Terence Creamer | 7th June 2013 | Engineering News
Energy and chemicals group Sasol estimates that it will need to invest R11.7-billion at the Natref refinery JV and at Sasol Synfuels, in Secunda, to comply with the South African government’s Clean Fuels 2 (CF2) specifications.
The Natref crude oil refinery, in the Free State, is a JV with Total.
The specifications, which were published in the Government Gazette in June 2012, are aligned with Euro V emission standards and will be introduced from July 2017.
The South African Petroleum Industry Association has estimated that an investment of R40-billion will be required for South Africa’s refineries to comply with the CF2 specifications.
Writing in an update to shareholders on Friday, Sasol CFO Christine Ramon said the capital expenditure would be required to comply with the core specifications, octane and volume recovery. She added that the estimates were subject to change, based on the finalisation of feasibility studies.
In April, energy group’s BP and Shell confirmed a multibillion-rand programme to upgrade the Sapref refinery, in Durban, to meet the CF2 requirements, which stipulated a reduction in sulphur, benzene and aromatics levels in the petrol and diesel produced.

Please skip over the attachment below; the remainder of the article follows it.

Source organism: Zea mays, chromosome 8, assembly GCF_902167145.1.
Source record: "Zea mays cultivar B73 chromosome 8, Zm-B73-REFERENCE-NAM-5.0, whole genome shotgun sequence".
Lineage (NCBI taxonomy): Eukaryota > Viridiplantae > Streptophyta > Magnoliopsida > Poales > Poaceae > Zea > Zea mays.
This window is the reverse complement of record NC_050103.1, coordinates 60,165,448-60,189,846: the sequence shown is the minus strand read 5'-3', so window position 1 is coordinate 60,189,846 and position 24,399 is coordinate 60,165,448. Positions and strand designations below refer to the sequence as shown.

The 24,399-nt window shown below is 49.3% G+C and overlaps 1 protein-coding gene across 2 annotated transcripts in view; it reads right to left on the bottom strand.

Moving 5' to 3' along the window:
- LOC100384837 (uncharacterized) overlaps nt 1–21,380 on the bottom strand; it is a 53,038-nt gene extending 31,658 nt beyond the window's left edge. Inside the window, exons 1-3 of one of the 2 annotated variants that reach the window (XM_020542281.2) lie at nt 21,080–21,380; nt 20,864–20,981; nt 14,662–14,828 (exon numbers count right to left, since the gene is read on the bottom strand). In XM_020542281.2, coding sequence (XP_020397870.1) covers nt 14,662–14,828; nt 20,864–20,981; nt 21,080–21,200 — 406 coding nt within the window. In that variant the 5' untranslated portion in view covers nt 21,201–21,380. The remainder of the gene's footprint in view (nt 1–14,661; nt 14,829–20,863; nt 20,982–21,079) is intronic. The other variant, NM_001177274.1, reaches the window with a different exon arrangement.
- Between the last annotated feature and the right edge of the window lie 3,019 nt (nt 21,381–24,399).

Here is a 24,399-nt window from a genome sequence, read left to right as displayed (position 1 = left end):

The announcement was made despite there being no finality on the cost-recovery mechanism from the National Treasury.
Ramon said that Sasol was encouraged by Finance Minister Pravin Gordhan’s February Budget announcement, indicating that support mechanisms would be introduced to assist the local refineries with the introduction of environmentally friendly fuels.
Details of these mechanisms are expected by the end of June.
“We continue to engage with the National Treasury and the Department of Energy on cost-recovery mechanisms and specifications to be prepared and published by the South African Bureau of Standards,” Ramon said.
In her update, Ramon also reported that production from Sasol Synfuels was expected to come in at the “top end of the previously guided range of 7.2- to 7.4-million tons for the full year”.
“We remain confident that, based on the production guidance and our macroeconomic assumptions, we will deliver solid operational performance and earnings for the 2013 financial year compared to the reported attributable earnings of R23.6-billion in the 2012 financial year, excluding major once-off items such as the impact resulting from the Arya Sasol Polymer Company (ASPC) disposal,” she said.
She said the divestiture of ASPC, of Iran, was progressing, but at a slower pace than initially anticipated.
Sasol’s financial year will end on June 30, 2013, and financial results will be announced on September 9.